Throughout his life, Julio Cortazar rejected several invitations extended by American universities asking him to teach, lecture or receive homages for his work. The novelist distrusted the American interests in communist countries, especially those relating to Cuba, and he always cultivated a meticulous distance from ‘the Empire’. This is why Clases de Literatura. Berkeley. 1980, edited by Alfaguara is a rare and happy moment for those that share love for the author of Hopscotch, A Manual for Manuel and All the Fires of Fire.

“You should know that I am improvising these courses”, says Cortazar, while we inevitably imagine him speaking his native Spanish inflected by the French he adopted while living in Paris. Professor Cortazar had decided to let the novelist teach the course, meaning, to lecture following a novelistic form: “I am not systematic; I am neither a critic nor a theoretician, so that as problems arise in my work, I search for their solutions.”

Cortazar-Universidad-Cuyo-Mendoza-Alfaguara_CLAIMA20150911_0178_39Between October and November 1980, Cortazar spoke in Berkeley on eight different occasions, spread over 15 hours, before an auditorium full of enthusiastic readers, university students, stunned critics and editors. The text is, well, the transcription of the tapes “probably made by a student who left his recorder on the table” which made their way to Cortazar’s widow, Aurora Bernardez in 2005, where the oral teaching, made to be absorbed immediately and then surpassed, remains written in a silent dialogue with time.

“If this is of any comfort to you, I am more uncomfortable than you are, because this chair is awful and the table… is more or less the same”, he told the group that attended his third class. Being uncomfortable is a stand that Cortazar negotiates with: the classroom is not a playground, and it is certainly not a café nor is it a public space “where we could form a circle and come closer together”. He is limited by the forms, or they give him an image of himself that is very different to the domestic one: that of the writer facing his blank page, typing, working, to give him back his image transformed into that of a service provider, a university professor.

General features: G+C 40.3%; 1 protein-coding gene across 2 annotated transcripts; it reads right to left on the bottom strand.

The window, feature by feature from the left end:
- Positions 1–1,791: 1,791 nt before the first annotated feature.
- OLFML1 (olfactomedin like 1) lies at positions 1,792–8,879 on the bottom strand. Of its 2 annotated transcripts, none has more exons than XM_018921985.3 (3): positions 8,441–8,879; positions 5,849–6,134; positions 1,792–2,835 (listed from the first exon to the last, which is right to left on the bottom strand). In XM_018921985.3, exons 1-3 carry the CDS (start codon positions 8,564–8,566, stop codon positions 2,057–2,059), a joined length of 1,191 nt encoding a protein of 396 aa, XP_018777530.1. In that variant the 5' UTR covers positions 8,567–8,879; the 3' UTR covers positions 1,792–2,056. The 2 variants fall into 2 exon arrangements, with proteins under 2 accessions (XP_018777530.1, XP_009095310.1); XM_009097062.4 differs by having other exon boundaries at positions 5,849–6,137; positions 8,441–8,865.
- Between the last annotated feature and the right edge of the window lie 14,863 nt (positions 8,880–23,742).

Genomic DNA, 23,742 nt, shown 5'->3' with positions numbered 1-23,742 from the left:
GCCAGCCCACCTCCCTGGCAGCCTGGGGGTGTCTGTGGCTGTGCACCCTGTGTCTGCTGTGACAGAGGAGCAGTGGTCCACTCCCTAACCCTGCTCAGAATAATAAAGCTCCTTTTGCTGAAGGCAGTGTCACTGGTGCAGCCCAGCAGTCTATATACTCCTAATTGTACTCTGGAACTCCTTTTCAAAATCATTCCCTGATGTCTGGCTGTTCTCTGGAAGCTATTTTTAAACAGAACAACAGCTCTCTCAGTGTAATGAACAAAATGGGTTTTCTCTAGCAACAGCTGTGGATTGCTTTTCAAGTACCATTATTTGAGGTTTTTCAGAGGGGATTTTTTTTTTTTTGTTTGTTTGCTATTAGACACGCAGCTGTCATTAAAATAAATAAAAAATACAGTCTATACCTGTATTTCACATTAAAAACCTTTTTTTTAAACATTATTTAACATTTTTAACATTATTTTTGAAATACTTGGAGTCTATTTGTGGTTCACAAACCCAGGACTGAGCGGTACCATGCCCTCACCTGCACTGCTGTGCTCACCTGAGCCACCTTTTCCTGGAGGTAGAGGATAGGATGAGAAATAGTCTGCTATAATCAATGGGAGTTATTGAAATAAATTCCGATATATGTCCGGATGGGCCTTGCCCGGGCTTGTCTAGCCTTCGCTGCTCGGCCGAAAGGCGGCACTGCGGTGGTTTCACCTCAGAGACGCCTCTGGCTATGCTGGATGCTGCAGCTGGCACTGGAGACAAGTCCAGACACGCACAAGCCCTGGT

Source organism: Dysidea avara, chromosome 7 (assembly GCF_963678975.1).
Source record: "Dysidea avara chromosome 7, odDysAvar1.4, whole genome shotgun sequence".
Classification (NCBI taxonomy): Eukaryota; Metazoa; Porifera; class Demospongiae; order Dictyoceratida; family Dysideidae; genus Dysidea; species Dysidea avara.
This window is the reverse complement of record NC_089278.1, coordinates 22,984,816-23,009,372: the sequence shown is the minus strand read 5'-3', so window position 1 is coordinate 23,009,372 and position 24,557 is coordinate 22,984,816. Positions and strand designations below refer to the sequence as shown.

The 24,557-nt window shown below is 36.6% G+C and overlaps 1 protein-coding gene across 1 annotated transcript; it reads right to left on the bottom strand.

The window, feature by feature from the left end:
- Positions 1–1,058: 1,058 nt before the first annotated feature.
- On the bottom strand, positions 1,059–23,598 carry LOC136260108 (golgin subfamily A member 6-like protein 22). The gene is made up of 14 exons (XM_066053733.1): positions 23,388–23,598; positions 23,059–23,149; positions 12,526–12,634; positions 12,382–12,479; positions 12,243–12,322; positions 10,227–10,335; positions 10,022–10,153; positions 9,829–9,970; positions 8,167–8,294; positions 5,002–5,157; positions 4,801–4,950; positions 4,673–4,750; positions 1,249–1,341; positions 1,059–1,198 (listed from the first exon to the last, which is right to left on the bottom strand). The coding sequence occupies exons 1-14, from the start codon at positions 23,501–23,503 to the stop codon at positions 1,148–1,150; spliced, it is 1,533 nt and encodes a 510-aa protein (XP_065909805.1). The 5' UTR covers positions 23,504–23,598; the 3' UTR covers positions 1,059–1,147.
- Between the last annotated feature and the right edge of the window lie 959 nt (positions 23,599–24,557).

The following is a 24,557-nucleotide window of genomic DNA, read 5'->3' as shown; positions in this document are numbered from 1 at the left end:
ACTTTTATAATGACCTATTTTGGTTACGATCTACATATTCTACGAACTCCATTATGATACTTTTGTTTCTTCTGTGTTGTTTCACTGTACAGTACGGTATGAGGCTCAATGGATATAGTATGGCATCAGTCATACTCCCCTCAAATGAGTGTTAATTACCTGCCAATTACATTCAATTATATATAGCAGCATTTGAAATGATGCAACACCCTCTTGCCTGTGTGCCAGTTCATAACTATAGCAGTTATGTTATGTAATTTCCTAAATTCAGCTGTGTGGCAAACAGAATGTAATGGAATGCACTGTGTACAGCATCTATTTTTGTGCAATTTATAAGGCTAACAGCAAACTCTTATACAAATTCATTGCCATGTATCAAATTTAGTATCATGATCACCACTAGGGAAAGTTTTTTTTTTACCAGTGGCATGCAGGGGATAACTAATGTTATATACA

I am under the impression that I am a dentist waiting every half an hour for a patient and the student also feels like a patient”. In this manner he combines the diagnostic and health, waiting and the appointment, with issues like Cuba, Fidel and “committed” writing, of which Cortazar always says that the politically committed writer “must lead to a literature worthy of literature, which at the same time contains a message that is not exclusively literary.

The greatest of wordsmiths was 66 years old at the time; he would die at 70, only four years after his time at Berkeley. According to the editor of the book, Carles Alvarez, these classes would be “the last happy moment of Cortazar’s life”, since merely six months after his return to Paris, Carol Dunlop, the second greatest love of his life, passed away.

But in the heart, sadness gives way to the memory of the rebel: that which accepts to go against the image that others have of him, of the safety of the page towards the peril of the voice: a warrior of words.

.